You know what annoys the crap out of me? People who meet a group of annoying individuals (or one obnoxious individual) and instead of just saying “boy, were they annoying” decide to blame culture. Like “I’ve met some really shallow chicks here who read nothing but fashion magazines and think about their appearance. Boy, are Taiwanese women shallow! Their culture really emphasizes being weak and shallow!” or “This guy made personal remarks about my appearance! Taiwanese men are so rude and sexist! Taiwanese culture is misogynist!”
I’m not naming names, but I’ve read a lot of blog posts like that by other expats since I arrived in Taiwan. As a person of Taiwanese descent with Taiwanese family, I find these association fallacies offensive and disheartening on a very personal level. As an expatriate, it just makes me want to bang my head over and over again against the edge of my desk.
For all its rewards, being an expat can be an extremely frustrating experience and I’m guilty of thinking many thoughts that start with the phrase “Taiwanese people/culture are so…” I also hear myself thinking things that begin with “white people in Taiwan are so…” or “other hua yi in Taiwan are so…” But I do my best not to cement my momentary frustrations and vapidity by slapping them on the Internet. There are some really great blogs out there (a small handful are on my links list to the right), but there is still a dearth of English-language writing on the Internet about Taiwan. You might think you are just keeping a little travelogue for your family and friends, but what you write really does leave an impression on the Web. Shu Flies is not widely read by any means, but I know that it pops up early in certain search results. I don’t want anyone stumbling upon my blog and leaving with an erroneous impression of Taiwanese culture — and people — just because I had a bad day and needed to vent. I don’t always succeed in this, but I am always conscious of it (and I also keep a personal diary to let off steam).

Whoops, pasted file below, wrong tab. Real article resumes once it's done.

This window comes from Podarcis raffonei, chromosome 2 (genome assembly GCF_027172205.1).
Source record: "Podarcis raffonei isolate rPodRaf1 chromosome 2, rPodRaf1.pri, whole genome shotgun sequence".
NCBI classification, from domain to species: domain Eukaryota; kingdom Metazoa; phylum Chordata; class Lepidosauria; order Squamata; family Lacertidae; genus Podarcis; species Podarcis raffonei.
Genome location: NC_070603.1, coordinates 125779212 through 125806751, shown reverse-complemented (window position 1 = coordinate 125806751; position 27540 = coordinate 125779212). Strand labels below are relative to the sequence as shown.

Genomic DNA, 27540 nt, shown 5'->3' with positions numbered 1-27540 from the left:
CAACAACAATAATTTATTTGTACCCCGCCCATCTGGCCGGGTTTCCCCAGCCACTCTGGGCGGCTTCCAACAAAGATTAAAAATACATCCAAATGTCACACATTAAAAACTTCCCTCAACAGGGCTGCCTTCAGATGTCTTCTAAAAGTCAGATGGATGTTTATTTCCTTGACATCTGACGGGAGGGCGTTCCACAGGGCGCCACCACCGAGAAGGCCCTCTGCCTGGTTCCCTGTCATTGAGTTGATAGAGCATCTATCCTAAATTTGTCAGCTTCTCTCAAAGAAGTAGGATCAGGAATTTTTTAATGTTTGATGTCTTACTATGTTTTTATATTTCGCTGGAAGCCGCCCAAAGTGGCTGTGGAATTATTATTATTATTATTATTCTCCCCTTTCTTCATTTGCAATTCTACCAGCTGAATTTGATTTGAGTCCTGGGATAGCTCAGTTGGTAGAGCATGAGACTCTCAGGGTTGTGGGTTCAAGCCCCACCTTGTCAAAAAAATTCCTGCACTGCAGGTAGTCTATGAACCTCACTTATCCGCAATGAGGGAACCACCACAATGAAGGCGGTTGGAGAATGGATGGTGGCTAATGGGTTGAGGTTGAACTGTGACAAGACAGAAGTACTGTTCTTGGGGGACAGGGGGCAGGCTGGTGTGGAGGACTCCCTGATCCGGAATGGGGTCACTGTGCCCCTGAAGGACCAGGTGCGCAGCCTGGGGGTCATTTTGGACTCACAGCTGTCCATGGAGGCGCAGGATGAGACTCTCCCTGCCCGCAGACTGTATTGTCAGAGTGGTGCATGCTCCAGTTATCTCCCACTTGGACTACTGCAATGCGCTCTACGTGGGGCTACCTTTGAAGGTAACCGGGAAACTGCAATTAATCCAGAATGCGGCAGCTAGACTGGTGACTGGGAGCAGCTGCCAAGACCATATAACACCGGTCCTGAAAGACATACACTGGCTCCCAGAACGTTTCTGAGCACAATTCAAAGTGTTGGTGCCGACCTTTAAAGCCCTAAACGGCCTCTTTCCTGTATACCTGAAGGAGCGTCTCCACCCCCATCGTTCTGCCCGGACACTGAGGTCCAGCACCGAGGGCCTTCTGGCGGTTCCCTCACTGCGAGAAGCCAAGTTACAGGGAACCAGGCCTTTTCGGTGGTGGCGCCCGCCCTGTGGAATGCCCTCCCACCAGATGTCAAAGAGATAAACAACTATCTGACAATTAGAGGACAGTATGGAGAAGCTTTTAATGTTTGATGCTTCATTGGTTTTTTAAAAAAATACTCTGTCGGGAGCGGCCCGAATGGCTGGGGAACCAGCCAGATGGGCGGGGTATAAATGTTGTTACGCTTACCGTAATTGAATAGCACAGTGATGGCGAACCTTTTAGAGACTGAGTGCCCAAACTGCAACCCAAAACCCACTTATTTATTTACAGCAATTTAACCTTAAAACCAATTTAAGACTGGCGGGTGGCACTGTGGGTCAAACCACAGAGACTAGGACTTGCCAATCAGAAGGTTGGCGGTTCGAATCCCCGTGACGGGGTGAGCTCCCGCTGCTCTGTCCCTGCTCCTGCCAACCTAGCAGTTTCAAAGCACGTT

I am not saying that any culture is entirely free from faults, or that cultural relativism should be practiced to the point where things like institutionalized misogyny or racism are excused. What I am saying, however, is that if you are going to criticize a culture’s shortcomings, back your thesis up with real research and data. Don’t back it up with a handful of experiences you had due to your bad luck with friends or acquaintances.